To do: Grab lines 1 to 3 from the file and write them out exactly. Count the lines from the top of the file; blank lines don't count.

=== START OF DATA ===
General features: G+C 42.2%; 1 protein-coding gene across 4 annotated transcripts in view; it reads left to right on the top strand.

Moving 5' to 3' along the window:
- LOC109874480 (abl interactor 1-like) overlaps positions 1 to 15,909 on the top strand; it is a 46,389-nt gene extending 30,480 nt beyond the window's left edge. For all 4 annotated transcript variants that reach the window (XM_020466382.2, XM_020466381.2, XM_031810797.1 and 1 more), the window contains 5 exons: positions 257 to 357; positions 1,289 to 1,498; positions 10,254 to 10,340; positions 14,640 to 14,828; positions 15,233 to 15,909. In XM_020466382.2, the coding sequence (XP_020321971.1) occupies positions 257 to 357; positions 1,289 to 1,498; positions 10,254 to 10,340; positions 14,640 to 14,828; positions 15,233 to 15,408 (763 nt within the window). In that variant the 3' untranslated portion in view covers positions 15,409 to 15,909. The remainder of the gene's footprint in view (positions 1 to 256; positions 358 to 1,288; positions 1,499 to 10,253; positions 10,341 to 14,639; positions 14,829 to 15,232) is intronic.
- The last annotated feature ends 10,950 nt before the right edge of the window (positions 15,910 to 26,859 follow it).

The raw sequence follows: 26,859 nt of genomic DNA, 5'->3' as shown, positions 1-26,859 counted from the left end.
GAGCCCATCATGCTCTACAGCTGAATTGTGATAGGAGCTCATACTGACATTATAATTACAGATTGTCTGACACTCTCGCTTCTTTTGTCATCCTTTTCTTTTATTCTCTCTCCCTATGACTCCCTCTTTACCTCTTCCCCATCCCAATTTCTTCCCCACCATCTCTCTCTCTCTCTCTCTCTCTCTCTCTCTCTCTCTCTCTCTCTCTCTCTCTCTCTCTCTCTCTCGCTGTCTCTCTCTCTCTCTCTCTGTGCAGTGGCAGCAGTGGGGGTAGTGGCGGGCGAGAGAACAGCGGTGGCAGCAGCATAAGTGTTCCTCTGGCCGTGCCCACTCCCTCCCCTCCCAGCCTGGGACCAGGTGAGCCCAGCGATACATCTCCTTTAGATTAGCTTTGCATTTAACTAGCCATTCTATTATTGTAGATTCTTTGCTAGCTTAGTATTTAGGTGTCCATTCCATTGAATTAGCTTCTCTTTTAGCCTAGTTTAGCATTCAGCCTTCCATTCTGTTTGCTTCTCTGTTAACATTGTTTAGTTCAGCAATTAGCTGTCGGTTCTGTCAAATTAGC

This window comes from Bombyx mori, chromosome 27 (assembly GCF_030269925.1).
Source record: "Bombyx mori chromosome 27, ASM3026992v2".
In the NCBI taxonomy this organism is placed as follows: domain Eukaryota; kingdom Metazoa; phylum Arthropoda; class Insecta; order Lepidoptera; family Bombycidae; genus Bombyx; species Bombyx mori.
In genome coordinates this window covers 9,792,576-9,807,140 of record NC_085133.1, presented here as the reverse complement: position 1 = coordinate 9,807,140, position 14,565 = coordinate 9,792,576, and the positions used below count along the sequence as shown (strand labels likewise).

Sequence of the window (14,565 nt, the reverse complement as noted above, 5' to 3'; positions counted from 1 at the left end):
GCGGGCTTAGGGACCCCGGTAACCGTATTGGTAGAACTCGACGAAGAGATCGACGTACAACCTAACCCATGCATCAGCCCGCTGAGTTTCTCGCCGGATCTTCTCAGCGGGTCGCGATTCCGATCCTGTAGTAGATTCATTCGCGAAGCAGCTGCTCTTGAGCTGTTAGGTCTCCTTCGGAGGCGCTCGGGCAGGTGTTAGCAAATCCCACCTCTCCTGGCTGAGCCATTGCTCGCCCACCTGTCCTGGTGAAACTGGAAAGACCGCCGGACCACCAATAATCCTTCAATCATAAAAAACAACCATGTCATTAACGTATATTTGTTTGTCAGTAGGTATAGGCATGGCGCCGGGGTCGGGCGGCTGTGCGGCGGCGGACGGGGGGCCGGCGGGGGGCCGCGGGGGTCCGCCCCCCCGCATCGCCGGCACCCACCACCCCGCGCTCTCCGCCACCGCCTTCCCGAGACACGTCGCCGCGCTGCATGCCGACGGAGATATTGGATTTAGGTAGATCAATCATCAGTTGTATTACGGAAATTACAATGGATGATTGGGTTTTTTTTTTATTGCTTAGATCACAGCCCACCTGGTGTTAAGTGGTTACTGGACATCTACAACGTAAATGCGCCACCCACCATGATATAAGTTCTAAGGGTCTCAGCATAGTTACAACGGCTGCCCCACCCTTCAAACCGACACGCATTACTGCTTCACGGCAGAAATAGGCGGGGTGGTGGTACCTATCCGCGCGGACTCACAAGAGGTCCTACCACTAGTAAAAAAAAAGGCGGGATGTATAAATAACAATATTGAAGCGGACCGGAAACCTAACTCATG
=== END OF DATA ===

General features: G+C 42.2%; 1 protein-coding gene across 4 annotated transcripts in view; it reads left to right on the top strand.

Moving 5' to 3' along the window:
- LOC109874480 (abl interactor 1-like) overlaps positions 1 to 15,909 on the top strand; it is a 46,389-nt gene extending 30,480 nt beyond the window's left edge. For all 4 annotated transcript variants that reach the window (XM_020466382.2, XM_020466381.2, XM_031810797.1 and 1 more), the window contains 5 exons: positions 257 to 357; positions 1,289 to 1,498; positions 10,254 to 10,340; positions 14,640 to 14,828; positions 15,233 to 15,909. In XM_020466382.2, the coding sequence (XP_020321971.1) occupies positions 257 to 357; positions 1,289 to 1,498; positions 10,254 to 10,340; positions 14,640 to 14,828; positions 15,233 to 15,408 (763 nt within the window). In that variant the 3' untranslated portion in view covers positions 15,409 to 15,909. The remainder of the gene's footprint in view (positions 1 to 256; positions 358 to 1,288; positions 1,499 to 10,253; positions 10,341 to 14,639; positions 14,829 to 15,232) is intronic.